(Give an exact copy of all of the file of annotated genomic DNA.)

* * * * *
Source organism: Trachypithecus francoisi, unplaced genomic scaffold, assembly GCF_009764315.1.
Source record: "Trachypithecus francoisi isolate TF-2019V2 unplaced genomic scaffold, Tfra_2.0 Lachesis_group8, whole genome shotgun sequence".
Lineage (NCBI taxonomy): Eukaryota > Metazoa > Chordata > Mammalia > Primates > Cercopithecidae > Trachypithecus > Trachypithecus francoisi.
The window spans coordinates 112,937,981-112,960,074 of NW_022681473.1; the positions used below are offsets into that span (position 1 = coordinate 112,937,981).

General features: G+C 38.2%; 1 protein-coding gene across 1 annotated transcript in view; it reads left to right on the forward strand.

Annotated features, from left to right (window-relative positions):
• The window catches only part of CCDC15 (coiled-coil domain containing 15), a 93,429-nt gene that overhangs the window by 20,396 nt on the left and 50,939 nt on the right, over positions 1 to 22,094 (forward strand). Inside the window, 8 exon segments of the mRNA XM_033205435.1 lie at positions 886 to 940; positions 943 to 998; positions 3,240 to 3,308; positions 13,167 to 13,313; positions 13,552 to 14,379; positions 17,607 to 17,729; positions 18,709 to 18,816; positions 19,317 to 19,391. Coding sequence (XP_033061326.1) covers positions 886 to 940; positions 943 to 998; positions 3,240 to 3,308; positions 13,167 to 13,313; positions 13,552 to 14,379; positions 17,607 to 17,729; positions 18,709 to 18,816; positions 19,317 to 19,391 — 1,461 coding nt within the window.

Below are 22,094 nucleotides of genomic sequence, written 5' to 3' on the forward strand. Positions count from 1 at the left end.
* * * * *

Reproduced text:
Source organism: Trachypithecus francoisi, unplaced genomic scaffold, assembly GCF_009764315.1.
Source record: "Trachypithecus francoisi isolate TF-2019V2 unplaced genomic scaffold, Tfra_2.0 Lachesis_group8, whole genome shotgun sequence".
Lineage (NCBI taxonomy): Eukaryota > Metazoa > Chordata > Mammalia > Primates > Cercopithecidae > Trachypithecus > Trachypithecus francoisi.
The window spans coordinates 112,937,981-112,960,074 of NW_022681473.1; the positions used below are offsets into that span (position 1 = coordinate 112,937,981).

General features: G+C 38.2%; 1 protein-coding gene across 1 annotated transcript in view; it reads left to right on the forward strand.

Annotated features, from left to right (window-relative positions):
• The window catches only part of CCDC15 (coiled-coil domain containing 15), a 93,429-nt gene that overhangs the window by 20,396 nt on the left and 50,939 nt on the right, over positions 1 to 22,094 (forward strand). Inside the window, 8 exon segments of the mRNA XM_033205435.1 lie at positions 886 to 940; positions 943 to 998; positions 3,240 to 3,308; positions 13,167 to 13,313; positions 13,552 to 14,379; positions 17,607 to 17,729; positions 18,709 to 18,816; positions 19,317 to 19,391. Coding sequence (XP_033061326.1) covers positions 886 to 940; positions 943 to 998; positions 3,240 to 3,308; positions 13,167 to 13,313; positions 13,552 to 14,379; positions 17,607 to 17,729; positions 18,709 to 18,816; positions 19,317 to 19,391 — 1,461 coding nt within the window.

Below are 22,094 nucleotides of genomic sequence, written 5' to 3' on the forward strand. Positions count from 1 at the left end.